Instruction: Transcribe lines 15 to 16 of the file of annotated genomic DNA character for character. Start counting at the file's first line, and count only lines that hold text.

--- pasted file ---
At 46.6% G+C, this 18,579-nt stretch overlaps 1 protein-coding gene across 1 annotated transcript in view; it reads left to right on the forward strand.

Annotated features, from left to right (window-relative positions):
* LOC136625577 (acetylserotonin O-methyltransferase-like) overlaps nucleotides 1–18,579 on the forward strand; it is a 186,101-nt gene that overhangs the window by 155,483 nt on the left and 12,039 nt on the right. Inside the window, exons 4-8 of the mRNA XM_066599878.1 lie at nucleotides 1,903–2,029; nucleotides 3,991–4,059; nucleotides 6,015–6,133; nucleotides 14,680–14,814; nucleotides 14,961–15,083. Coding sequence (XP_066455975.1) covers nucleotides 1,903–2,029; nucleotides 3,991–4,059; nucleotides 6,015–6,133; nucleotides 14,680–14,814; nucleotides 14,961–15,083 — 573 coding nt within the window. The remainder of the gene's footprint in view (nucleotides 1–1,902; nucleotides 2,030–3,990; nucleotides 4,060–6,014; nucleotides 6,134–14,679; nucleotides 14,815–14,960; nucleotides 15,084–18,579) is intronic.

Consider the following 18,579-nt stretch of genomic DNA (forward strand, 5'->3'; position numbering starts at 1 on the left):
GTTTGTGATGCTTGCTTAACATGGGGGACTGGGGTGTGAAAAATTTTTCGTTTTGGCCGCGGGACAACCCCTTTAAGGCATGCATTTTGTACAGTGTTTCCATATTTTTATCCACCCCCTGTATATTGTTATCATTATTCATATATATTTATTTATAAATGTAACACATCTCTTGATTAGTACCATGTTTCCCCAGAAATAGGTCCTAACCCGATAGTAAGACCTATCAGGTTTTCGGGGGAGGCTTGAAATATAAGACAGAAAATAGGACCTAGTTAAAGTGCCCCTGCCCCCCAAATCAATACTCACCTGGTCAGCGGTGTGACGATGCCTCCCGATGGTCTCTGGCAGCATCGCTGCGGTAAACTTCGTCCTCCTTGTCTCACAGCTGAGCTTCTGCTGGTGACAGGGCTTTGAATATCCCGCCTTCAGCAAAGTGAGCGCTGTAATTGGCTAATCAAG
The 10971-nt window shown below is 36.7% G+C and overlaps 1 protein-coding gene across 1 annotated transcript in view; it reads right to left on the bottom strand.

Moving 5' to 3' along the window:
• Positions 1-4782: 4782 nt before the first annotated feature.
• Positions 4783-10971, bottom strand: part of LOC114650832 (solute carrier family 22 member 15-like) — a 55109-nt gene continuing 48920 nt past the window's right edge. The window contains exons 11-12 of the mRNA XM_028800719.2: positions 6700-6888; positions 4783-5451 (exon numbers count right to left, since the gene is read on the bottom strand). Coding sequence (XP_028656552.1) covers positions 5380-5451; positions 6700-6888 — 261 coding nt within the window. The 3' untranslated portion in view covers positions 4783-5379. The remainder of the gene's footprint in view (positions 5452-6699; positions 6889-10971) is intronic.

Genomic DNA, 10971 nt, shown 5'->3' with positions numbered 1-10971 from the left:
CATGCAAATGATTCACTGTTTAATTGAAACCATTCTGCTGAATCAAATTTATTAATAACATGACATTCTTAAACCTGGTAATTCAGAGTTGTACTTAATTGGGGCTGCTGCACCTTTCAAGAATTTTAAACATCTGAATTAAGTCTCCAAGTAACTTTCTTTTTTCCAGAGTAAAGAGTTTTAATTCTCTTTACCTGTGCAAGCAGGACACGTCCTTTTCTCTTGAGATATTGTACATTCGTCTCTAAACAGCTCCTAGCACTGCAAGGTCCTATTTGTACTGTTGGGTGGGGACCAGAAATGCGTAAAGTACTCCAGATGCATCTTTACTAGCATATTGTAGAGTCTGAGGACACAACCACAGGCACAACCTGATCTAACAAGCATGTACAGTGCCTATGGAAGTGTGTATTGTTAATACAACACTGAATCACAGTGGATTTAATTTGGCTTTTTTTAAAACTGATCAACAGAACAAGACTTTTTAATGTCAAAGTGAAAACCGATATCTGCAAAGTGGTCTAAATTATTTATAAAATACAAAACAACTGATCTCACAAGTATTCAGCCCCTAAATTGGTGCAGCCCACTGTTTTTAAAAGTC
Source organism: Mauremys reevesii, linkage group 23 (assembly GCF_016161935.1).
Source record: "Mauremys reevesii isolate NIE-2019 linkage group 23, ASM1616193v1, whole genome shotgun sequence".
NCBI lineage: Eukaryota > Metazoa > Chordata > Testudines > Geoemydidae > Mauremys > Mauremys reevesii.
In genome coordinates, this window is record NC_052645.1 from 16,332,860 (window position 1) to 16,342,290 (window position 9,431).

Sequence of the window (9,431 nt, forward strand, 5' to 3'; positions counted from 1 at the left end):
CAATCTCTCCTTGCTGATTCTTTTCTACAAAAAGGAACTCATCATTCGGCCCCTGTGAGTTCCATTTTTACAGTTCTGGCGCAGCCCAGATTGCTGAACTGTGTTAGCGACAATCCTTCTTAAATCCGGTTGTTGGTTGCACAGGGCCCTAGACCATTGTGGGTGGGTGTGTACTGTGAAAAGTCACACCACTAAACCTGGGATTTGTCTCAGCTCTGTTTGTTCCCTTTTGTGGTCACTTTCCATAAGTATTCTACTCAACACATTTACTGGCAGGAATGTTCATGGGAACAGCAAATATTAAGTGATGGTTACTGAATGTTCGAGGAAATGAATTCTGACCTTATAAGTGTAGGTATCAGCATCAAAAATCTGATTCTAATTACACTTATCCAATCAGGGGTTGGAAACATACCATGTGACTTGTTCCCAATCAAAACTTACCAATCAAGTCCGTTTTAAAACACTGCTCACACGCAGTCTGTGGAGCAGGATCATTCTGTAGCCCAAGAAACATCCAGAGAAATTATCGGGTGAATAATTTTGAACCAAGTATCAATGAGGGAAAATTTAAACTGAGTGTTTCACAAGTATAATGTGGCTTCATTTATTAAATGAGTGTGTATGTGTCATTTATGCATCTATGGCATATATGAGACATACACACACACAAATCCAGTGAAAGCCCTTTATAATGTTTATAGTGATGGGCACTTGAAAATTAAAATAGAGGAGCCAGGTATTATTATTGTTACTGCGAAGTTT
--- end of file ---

In genome coordinates, this window is record NC_052645.1 from 16,332,860 (window position 1) to 16,342,290 (window position 9,431).

Sequence of the window (9,431 nt, forward strand, 5' to 3'; positions counted from 1 at the left end):